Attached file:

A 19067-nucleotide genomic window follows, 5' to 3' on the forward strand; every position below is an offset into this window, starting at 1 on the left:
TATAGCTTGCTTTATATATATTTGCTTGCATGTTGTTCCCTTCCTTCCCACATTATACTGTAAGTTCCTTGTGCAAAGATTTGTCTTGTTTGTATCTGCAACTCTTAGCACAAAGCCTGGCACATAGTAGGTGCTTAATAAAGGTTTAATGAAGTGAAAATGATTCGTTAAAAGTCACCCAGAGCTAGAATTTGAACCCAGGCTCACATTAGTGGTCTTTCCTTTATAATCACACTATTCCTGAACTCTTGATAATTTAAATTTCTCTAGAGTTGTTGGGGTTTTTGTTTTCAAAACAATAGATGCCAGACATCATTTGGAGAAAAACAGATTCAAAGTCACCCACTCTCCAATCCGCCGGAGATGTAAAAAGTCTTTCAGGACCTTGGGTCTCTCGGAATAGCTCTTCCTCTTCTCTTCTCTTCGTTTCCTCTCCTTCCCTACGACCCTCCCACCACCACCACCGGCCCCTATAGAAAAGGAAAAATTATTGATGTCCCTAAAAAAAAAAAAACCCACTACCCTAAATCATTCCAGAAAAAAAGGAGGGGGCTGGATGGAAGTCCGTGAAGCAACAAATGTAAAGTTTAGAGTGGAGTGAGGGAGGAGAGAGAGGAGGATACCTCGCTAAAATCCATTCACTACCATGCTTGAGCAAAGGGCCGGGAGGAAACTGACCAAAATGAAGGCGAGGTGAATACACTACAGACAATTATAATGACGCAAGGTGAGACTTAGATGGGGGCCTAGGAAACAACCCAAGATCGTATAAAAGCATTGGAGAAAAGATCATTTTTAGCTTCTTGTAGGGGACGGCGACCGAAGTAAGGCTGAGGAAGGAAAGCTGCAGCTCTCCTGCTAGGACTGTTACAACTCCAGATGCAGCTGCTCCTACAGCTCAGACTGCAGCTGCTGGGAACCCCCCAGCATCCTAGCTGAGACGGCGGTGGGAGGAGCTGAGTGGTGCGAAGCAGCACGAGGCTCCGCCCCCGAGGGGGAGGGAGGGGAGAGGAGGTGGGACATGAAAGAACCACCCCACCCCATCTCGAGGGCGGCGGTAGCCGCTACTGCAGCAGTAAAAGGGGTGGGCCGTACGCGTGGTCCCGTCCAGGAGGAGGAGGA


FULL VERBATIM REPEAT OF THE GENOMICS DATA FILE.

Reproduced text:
A 19067-nucleotide genomic window follows, 5' to 3' on the forward strand; every position below is an offset into this window, starting at 1 on the left:
TATAGCTTGCTTTATATATATTTGCTTGCATGTTGTTCCCTTCCTTCCCACATTATACTGTAAGTTCCTTGTGCAAAGATTTGTCTTGTTTGTATCTGCAACTCTTAGCACAAAGCCTGGCACATAGTAGGTGCTTAATAAAGGTTTAATGAAGTGAAAATGATTCGTTAAAAGTCACCCAGAGCTAGAATTTGAACCCAGGCTCACATTAGTGGTCTTTCCTTTATAATCACACTATTCCTGAACTCTTGATAATTTAAATTTCTCTAGAGTTGTTGGGGTTTTTGTTTTCAAAACAATAGATGCCAGACATCATTTGGAGAAAAACAGATTCAAAGTCACCCACTCTCCAATCCGCCGGAGATGTAAAAAGTCTTTCAGGACCTTGGGTCTCTCGGAATAGCTCTTCCTCTTCTCTTCTCTTCGTTTCCTCTCCTTCCCTACGACCCTCCCACCACCACCACCGGCCCCTATAGAAAAGGAAAAATTATTGATGTCCCTAAAAAAAAAAAAACCCACTACCCTAAATCATTCCAGAAAAAAAGGAGGGGGCTGGATGGAAGTCCGTGAAGCAACAAATGTAAAGTTTAGAGTGGAGTGAGGGAGGAGAGAGAGGAGGATACCTCGCTAAAATCCATTCACTACCATGCTTGAGCAAAGGGCCGGGAGGAAACTGACCAAAATGAAGGCGAGGTGAATACACTACAGACAATTATAATGACGCAAGGTGAGACTTAGATGGGGGCCTAGGAAACAACCCAAGATCGTATAAAAGCATTGGAGAAAAGATCATTTTTAGCTTCTTGTAGGGGACGGCGACCGAAGTAAGGCTGAGGAAGGAAAGCTGCAGCTCTCCTGCTAGGACTGTTACAACTCCAGATGCAGCTGCTCCTACAGCTCAGACTGCAGCTGCTGGGAACCCCCCAGCATCCTAGCTGAGACGGCGGTGGGAGGAGCTGAGTGGTGCGAAGCAGCACGAGGCTCCGCCCCCGAGGGGGAGGGAGGGGAGAGGAGGTGGGACATGAAAGAACCACCCCACCCCATCTCGAGGGCGGCGGTAGCCGCTACTGCAGCAGTAAAAGGGGTGGGCCGTACGCGTGGTCCCGTCCAGGAGGAGGAGGA